If there's a blazing hot topic right now in marketing, it's Twitter. Lots of brands caught on quickly (e.g. the legendary @DellOutlet), while countless other brands are either conspicuously absent from the site or failing to use it to its full potential. It's an interesting and increasingly important medium, but lots of marketers are still struggling to figure out how to connect with the site's elusive community.
Mashable recently posted an article about how A&E, a brand that only recently became sexy thanks to the wild popularity of reality TV, has attempted to creatively engage the Twittersphere in a promotion.
The idea is that Thomas Pendelton, famed tattoo artist and star of A&E show 'Tattoo Highway', will do one lucky fan the honor of permanently inking their Twitter name on their body free of charge. Here's how one goes about entering the contest: follow Thomas Pendelton on Twitter, then @reply him with hashtag #A&EWed10. Explain in your tweet why and where you want the tattoo, and then get your followers to back you up with re-tweets. The winner will be announced Wendnesday at 10pm.
A&E's Twitter campaign interests me because they're doing a lot of things right, but not trending as far as I can tell. Here are the things I like about the effort: the medium is Twitter, which automatically makes it a fascinating case study. It involves a celebrity tweeter - always fun. And it uniquely demonstrates that there are actually people (multiple people) that want to have their Twitter names tattooed onto their bodies.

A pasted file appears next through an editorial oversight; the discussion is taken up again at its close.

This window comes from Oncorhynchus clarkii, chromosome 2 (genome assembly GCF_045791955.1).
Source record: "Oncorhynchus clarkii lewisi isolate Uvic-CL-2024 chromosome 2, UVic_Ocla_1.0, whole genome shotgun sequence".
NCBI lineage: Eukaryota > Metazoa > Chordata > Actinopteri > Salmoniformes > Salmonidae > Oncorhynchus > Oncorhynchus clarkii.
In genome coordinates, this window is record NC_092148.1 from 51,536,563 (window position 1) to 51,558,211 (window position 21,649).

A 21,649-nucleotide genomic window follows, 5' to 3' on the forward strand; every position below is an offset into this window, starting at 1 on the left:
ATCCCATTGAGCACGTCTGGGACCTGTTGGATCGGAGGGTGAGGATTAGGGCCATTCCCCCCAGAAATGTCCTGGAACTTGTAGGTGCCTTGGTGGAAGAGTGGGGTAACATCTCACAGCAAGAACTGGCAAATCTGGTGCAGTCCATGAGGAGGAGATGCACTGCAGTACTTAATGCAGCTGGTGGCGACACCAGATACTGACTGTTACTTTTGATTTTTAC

So what's the problem? It's generating some buzz, but buzz doesn't really cut it on Twitter. A deafening roar is the only thing likely to catch people's attention. It looks to me like the only people who are actually tweeting about this are 1. marketers who find the campaign interesting and 2. the scant few people that actually want tattoos of their Twitter names. If you run a search of the hashtag #A&EWed10, you'll see that the search only gets a handful of new tweets per hour. A good contest will hopefully become a trending topic and have to be refreshed every couple of seconds. Ultimately, I think they messed up on one of the most basic marketing principles - making sure your offer is something people want. While I think this is a creative idea and has a lot of the elements of a strong Twitter campaign, I'm afraid it's turning out to be a #fail.